Podcast microphones we like best
It’s true, there’s a wide range of microphone prices, from fairly inexpensive to relatively expensive. But you should be prepared to make some kind of investment in order to have a good sound.
USB podcast microphones
As described above, you can easily connect these microphones to your computer and get started right away with recording software. We’ll provide a list of common software programs a little later.
This beginner’s model for an unbeatable price is a Jack of all trades that you can use for Webinars, Zoom calls, Skype calls, and of course your own podcast. The Snowball has surprisingly good sound for its small size. Placed on your desk, it’s relatively inconspicuous. In a larger recording room, however, it will pick up room noise, and its sound will vary according to the speaker’s distance from the microphone. In video conferences, on the other hand, it won’t appear in the image.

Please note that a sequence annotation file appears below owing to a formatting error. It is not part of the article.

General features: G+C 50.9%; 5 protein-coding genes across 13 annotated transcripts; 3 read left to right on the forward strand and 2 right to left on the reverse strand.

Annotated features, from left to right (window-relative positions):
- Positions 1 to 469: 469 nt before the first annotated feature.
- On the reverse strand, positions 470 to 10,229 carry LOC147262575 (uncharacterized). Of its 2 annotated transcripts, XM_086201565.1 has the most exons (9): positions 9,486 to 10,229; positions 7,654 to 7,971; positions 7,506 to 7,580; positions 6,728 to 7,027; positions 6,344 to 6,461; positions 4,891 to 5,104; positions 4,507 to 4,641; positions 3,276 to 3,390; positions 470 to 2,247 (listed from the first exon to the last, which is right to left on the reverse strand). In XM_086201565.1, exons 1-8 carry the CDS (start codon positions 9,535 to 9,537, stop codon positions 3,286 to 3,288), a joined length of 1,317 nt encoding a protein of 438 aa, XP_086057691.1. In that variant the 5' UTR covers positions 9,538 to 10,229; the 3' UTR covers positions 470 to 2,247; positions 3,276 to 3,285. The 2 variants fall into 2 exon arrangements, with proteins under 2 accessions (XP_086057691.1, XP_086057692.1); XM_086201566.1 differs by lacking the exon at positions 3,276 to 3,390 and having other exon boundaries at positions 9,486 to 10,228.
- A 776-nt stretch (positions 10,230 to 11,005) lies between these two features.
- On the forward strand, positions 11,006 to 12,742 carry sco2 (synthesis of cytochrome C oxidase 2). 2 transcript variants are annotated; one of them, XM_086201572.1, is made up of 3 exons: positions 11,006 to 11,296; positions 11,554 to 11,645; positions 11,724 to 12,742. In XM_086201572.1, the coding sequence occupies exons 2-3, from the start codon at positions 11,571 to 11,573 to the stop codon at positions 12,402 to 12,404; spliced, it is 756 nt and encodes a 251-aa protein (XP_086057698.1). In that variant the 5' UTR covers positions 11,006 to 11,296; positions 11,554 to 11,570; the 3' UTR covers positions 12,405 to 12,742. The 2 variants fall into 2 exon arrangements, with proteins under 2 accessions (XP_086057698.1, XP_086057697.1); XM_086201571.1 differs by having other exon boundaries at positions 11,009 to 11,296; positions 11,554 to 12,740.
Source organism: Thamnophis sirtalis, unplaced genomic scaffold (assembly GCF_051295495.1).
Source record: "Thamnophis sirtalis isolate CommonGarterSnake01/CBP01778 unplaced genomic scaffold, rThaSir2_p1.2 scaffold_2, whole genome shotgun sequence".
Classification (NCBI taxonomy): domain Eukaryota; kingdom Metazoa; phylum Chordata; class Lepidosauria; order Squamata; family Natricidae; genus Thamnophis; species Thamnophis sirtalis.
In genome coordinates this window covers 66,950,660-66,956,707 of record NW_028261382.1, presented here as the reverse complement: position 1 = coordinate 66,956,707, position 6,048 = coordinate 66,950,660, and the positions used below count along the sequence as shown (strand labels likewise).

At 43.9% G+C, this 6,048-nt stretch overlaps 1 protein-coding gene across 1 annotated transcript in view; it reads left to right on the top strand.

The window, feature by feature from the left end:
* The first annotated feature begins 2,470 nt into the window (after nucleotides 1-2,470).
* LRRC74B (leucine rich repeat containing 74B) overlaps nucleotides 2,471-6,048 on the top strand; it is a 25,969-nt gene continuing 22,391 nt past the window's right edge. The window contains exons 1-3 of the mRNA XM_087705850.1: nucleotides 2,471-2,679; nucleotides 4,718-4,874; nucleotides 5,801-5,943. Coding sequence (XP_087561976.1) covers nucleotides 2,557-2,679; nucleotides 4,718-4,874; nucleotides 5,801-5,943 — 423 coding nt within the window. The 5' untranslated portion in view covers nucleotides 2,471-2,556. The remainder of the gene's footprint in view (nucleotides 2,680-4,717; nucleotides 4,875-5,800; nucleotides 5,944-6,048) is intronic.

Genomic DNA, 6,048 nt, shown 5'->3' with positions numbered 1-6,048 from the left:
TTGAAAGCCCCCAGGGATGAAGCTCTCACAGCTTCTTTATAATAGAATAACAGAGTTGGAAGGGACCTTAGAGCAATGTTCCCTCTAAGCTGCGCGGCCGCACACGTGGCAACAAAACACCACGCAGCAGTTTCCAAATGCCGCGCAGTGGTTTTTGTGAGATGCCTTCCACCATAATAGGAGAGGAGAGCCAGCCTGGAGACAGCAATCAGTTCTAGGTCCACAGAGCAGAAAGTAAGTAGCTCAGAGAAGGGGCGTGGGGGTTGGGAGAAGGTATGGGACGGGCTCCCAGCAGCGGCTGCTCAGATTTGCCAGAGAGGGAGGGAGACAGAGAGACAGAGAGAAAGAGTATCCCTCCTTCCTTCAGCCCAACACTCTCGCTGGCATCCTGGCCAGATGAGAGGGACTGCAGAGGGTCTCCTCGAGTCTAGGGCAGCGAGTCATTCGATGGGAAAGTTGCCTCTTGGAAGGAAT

Blue Yeti X
The Blue Yeti X podcast microphone is the big brother of the Blue Snowball. It’s not quite as inconspicuous, but it delivers truly rich sound to the headphones of your listeners. It also features multiple recording settings, depending on whether you only want to record your own voice in isolation or whether you want to pick up the voices of multiple people sitting around the microphone. This makes the Blue Yeti X useful for video conferences and Webinars as well. In rooms with high ceilings and little furniture, it may sound a little imprecise at times, but the sound is always rich.
Is your recording room less than ideal for podcasting? Maybe because your corporate